"Everyone has a story. When people are talking about something they know well and do well, they’re almost always interesting. And if they’re not, it’s generally your fault because you’re not asking the right questions and you haven’t made them comfortable."

Malcolm Gladwell#


Excellent talk about courage and vulnerability by Nina Burrowes at the Dare Conference http://t.co/azC6I7yI0Q

Giving constructive design feedback

Imagine this situation: Someone comes to you and asks:

“What do you think of this design?”

You then see that what they’ve created doesn’t look very good. In fact, it looks so bad you don’t even know where to start with your feedback.

All designers have been in this situation several times in their career, sometimes on things that can be, erm, quite painful to look at for a trained pair of eyes. From being angry and almost in despair to being mature, serene and genuinely try to help, we, designers, have some techniques to help giving constructive and useful feedback.

These are techniques I use every time I’m asked to evaluate someone’s design work (and that I also find helpful when someone is giving feedback on my work):

1. First: Look for the positives

Start by looking for all the good things and things that work in the design. And then give your feedback on those. By giving positive feedback first, you’ll show respect for all the work they’ve done and it’s more likely that they’ll to be open to hear the following criticism.

2. Think before you speak

Take your time, don’t rush to speak immediately. And look carefully. Keep in mind that what you see has probably been done by conscious decision by whoever created it.

3. Pick 1 thing

If you had to pick 1 thing that would make a major difference on the design, what would that be? Things to look out for: colours, position and alignment of elements on the page,  hierarchy of information, general concept and idea, visual style, sizes of elements.

4. Understand why

Once you picked the thing, understand why it’s been done the way it is. Consider the fact that the person might already have thought about what you are going to say and may have made a conscious decision. It could be for technical reasons, requirements restrictions, time, all sorts of things. Ask them.

5. Say what you think the problem is

Don’t try to solve it, say what the problem is. For example, “this button is not prominent enough”, “this colour is not in line with the rest of the design”, “this area is a bit confusing”. Be tactful on how you say it. You might want to use sentences like “Maybe this…” “I’m not sure about…” “Do you think this could be…”

Repeat 3-4-5

Repeat 3-4-5 as much as you need. This process may sound like it’s long but in reality it’s a quick thought process and conversation. Once you’ve done this a few times, it’ll just come naturally.

Great talk about market research.

You can also find more about his book “The mum test” on http://momtestbook.com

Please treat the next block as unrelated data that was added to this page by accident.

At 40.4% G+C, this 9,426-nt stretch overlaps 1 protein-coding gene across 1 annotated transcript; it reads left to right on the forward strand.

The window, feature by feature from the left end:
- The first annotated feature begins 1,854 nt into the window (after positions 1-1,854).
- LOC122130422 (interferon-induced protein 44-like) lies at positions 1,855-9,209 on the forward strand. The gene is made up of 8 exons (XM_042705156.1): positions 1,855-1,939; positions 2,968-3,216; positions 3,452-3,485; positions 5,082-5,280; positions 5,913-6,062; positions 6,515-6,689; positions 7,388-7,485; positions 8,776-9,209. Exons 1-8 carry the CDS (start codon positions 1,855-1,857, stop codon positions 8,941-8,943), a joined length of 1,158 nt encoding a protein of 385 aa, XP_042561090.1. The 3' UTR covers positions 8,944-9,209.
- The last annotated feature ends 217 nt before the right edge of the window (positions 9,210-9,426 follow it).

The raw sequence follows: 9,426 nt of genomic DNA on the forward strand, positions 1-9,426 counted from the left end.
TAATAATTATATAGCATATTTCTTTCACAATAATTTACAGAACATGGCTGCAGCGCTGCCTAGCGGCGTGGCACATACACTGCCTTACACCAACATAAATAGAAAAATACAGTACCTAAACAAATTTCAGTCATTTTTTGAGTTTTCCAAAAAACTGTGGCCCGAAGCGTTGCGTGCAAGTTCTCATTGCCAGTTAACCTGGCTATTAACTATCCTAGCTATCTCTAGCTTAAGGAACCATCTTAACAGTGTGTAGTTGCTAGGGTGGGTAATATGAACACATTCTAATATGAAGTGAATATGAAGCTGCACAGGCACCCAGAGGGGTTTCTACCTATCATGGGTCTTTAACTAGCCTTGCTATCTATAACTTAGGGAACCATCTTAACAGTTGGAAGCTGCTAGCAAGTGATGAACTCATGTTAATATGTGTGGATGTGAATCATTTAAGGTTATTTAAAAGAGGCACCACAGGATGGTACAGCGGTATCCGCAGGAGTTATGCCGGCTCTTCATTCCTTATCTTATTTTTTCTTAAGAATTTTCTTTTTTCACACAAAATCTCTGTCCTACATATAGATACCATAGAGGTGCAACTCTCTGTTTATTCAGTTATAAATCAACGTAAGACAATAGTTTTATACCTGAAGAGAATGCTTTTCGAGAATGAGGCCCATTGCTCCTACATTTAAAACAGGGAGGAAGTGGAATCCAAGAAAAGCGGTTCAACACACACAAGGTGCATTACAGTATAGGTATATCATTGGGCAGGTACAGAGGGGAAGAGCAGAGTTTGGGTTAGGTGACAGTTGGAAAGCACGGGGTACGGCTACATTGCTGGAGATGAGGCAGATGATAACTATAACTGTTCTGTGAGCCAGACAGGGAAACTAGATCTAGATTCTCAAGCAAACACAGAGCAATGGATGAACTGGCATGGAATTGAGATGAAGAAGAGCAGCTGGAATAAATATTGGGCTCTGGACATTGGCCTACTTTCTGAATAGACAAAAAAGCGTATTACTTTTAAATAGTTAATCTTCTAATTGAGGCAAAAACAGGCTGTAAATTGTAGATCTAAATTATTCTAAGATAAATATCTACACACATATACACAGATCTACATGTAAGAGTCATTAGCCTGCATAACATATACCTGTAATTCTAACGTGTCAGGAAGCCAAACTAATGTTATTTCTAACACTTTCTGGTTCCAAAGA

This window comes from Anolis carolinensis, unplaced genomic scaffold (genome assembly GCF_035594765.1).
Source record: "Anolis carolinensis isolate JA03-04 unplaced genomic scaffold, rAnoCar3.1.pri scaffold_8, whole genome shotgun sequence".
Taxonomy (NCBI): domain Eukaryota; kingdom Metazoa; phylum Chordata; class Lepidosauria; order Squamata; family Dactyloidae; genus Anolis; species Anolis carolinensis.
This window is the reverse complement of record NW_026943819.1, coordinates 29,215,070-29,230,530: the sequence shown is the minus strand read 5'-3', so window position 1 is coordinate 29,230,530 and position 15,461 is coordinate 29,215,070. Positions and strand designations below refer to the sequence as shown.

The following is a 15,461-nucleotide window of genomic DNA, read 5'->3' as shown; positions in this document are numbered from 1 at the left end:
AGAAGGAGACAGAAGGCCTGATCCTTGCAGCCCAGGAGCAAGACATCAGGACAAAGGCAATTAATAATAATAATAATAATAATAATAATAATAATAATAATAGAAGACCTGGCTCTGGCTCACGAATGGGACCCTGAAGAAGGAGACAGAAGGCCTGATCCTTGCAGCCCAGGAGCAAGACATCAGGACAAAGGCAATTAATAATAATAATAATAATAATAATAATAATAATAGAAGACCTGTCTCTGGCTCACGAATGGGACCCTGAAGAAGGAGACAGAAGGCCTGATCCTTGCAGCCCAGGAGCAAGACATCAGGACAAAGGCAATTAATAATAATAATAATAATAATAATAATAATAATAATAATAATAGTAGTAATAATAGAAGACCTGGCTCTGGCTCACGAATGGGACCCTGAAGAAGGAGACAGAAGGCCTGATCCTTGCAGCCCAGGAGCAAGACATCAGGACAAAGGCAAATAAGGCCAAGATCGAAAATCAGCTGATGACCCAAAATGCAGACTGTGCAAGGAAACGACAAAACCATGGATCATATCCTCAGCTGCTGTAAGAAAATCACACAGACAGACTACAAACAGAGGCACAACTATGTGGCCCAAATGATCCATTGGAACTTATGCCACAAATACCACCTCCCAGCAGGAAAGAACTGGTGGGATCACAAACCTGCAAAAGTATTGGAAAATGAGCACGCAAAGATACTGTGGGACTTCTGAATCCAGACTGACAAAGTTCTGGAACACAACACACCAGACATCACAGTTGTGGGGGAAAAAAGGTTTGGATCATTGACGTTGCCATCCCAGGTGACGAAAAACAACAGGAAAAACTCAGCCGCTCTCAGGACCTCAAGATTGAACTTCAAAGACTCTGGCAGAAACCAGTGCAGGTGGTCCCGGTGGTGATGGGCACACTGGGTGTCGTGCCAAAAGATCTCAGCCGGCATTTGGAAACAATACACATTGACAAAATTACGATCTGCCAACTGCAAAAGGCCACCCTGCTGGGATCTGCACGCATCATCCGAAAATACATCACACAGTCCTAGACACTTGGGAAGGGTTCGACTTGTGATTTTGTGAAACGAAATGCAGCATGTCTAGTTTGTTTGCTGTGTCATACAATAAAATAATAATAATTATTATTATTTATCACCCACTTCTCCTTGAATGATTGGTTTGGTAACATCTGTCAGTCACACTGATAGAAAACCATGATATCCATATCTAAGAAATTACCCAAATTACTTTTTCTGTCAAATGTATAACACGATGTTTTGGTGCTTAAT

Starting a new habit


The combination of the “30-day challenge” technique and see your progress can be very effective when trying to start doing a new habit. Worth a try.

More about it:
TED Talk “Matt Cutts: Try something new for 30 days”
Leo Babauta’s “The Habit Change Cheatsheet: 29 Ways to Successfully Ingrain a Behavior”

“Good design does not require explicit instruction; rather, players learn from the game implicitly through environmental design as well as subtle ramping in challenge.” (Tanner Higgin)

‘Indie game, the movie’ sounds really interesting! http://buy.indiegamethemovie.com/


My talk at Milton Keynes Geek Night #7 on “Getting your ideas done”.
Listen to the talk

(Photo by @JimmyMorrisUK)

Something small went wrong? You should be happy.

My dad always says: “Something will go wrong, that’s for sure, because nothing is perfect. It’s good when something small goes wrong because it can be easily fixed. Don’t worry, go ahead and fix it.”


(My dad is an entrepreneur who I highly admire. He built his engineering company from scratch 25 years ago to have now over 150 employees).

“It’s True: You Talk Too Much”

Great and funny article by Rob LaZebnik, The Simpsons writer.

Talking is like eating dessert whereas listening is like eating vegetables.


‘Get things done’ is matter of mindset

I believe that getting things done is a matter of mindset, which you can consciously choose to be in.

“Get things done” VS. “Keep the problem” mindsets

Mindset: Get things done
In this mindset, you are interested in getting your task sorted. Even if you feel you can’t make a decision right now, you are focused on getting it done as early as you can. Things you might be thinking:

  • What is blocking me to get this done right now? (and you look for an honest answer, not excuses)
  • What is the minimal information do I need to get this done?
  • What can I sort out now with the information I’ve already got?
  • Is the risk to get it wrong bigger than the hassle of having it still on my todo list?
  • Is my decision actually going to change after I get the information I’m waiting for? (There is a very interesting research on decision paralysis in the book”Made to stick“. The mere existence of uncertainty seems to block people even when the uncertainty was irrelevant to the outcome.)

Mindset: Keep the problem
In this situation you feel you can’t make a decision and your mind feels blocked, maybe because of uncertainties or concerns. Now, you may be genuinely blocked, but in most cases you might be only in a “keep the problem” mindset, walking around in circles, until you’re forced to make a decision.

The only way to get out of this mindset is to start asking yourself the questions from the “get things done” (above).

I believe that, in most of the time, it’s a conscious decision to change our mindset to get things done.